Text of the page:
No experience necessary
May 4, 2018
Here’s an open invitation to step inside my mind for a moment.
Wait, where ya’ going? Hold on, it’s not that bad, really. It’s just a glimpse of what I think when I hear people say,
“I’ve been driving 40 years, and that never happened to me, so it must be a self-inflicted problem.”
Hey kids, guess what? I’m 50 years old and never had cancer, but I support finding a cure. Just because I’ve never personally been invaded by the dread disease doesn’t mean it doesn’t exist. Also, I don’t blame the people who have it for “poor life planning.”
The trucking industry has a parking issue. Plain and simple. It’s not caused by the ELD mandate, it’s exacerbated by it. Parking was an issue long before fairy-magic safety clocks became the mandate.
It’s simple. There are more trucks than there are places to park. Always have been.
No one ever planned for all the trucks to stop at the same time. Implementation of false safety regulations put a spotlight on the issue but did not cause it.
Magic safety clocks and poorly designed hours of service have become the PET scan of trucking. Lawmakers are discovering the cancer of one-size-fits-all regulation, and some of them are acting in an oncological fashion.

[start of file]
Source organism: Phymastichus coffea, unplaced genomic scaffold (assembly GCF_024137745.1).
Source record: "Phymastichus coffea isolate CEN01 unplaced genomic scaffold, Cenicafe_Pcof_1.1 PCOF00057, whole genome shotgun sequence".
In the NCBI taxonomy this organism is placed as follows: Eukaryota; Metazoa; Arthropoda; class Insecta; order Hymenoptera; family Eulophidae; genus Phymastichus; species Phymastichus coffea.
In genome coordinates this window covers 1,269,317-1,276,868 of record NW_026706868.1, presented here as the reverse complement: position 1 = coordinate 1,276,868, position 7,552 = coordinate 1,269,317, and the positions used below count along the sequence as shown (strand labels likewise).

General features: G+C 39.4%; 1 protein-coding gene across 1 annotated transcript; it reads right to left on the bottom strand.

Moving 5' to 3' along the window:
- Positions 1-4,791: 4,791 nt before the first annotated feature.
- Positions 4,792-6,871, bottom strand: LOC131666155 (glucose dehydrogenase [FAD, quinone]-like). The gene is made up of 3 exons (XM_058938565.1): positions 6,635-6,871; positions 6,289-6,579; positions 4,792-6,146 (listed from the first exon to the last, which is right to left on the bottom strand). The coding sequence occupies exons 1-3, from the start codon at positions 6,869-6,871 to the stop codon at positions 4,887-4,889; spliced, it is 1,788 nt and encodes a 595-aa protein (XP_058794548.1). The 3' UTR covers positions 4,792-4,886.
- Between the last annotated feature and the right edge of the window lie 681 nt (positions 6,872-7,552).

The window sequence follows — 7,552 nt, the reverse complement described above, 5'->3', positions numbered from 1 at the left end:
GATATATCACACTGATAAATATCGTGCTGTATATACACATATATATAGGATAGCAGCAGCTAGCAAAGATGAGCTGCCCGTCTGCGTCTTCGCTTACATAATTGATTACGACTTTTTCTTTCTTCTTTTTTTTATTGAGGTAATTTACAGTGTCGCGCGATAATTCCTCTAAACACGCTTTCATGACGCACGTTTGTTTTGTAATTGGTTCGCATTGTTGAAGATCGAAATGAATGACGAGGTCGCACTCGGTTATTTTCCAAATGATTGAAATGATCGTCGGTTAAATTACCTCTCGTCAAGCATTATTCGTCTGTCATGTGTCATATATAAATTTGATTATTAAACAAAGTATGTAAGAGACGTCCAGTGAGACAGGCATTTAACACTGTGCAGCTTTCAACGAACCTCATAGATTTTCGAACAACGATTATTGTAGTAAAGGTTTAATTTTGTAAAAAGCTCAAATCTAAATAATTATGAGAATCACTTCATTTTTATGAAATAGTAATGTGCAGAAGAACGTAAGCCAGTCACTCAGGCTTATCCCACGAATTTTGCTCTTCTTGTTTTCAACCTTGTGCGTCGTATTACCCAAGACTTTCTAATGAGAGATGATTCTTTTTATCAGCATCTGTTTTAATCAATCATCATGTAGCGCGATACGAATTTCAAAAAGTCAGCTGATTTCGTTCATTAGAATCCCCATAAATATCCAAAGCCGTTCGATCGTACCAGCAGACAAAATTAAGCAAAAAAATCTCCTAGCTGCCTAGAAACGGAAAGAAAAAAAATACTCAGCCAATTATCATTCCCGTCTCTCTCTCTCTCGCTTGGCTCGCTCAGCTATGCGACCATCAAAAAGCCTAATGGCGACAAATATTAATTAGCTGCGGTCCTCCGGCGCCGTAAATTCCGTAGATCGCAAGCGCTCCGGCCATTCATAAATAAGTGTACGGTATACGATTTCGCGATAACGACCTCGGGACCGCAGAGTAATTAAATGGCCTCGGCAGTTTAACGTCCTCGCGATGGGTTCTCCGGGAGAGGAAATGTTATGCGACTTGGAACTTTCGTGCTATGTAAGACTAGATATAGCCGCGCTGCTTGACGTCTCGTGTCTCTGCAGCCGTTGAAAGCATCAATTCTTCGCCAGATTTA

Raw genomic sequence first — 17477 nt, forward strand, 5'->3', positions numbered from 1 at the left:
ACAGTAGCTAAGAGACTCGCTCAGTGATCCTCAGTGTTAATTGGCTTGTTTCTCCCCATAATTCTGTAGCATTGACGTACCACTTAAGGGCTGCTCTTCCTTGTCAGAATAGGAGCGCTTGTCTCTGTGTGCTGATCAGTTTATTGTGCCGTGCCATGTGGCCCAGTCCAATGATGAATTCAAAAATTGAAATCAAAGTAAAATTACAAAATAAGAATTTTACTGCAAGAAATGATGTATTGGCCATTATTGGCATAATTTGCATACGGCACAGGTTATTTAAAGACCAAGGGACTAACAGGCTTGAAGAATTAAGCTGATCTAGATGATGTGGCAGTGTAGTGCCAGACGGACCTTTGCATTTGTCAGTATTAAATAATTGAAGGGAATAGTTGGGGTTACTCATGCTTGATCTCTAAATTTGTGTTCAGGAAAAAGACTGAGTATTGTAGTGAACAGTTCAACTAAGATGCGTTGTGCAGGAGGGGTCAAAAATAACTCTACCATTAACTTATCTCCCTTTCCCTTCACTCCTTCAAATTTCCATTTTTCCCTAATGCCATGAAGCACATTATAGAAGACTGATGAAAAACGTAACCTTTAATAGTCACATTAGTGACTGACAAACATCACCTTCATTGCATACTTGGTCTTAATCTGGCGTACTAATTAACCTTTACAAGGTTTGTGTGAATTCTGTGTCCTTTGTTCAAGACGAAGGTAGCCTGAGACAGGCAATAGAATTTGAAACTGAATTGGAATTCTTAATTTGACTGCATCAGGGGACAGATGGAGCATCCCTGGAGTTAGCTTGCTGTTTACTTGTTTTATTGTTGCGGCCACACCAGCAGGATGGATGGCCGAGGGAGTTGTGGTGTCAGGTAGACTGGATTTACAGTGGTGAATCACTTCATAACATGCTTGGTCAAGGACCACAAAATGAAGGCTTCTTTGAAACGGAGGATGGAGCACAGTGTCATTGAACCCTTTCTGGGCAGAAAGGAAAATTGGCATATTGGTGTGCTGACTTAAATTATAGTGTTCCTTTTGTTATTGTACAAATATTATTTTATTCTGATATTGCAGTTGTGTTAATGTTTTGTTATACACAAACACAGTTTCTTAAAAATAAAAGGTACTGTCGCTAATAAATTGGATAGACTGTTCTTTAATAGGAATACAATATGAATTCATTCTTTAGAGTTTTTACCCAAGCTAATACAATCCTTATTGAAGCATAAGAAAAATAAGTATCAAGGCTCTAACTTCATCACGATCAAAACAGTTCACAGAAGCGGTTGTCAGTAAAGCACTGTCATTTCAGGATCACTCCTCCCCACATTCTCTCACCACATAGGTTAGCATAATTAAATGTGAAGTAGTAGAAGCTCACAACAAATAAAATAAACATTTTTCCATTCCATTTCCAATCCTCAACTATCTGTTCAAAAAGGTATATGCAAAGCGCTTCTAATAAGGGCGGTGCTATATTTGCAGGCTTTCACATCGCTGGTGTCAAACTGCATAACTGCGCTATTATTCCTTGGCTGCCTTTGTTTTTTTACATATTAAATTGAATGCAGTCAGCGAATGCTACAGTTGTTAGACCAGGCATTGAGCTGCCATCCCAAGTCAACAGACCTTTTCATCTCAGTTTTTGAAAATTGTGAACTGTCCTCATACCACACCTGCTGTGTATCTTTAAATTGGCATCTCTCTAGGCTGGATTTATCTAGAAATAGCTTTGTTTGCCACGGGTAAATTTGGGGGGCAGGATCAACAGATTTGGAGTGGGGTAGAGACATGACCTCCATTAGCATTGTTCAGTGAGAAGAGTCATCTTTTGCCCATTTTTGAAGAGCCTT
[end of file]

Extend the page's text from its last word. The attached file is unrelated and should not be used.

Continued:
Rep. Brian Babin is a perfect example. His amendment to the hours of service can be considered a first treatment to the disease. Alleviating the symptom of a solid clock and having the option to stop it for a three-hour window is a palliative treatment. It will not cure the problem, but it will alleviate some of the nastier side effects, such as a lack of safe parking.
So the next time you decide to pontificate on how something isn’t an issue just because it never happened to you, think of all the people it has happened to. Whether or not the problem is self-inflicted doesn’t really matter. What does matter is curing the disease overall.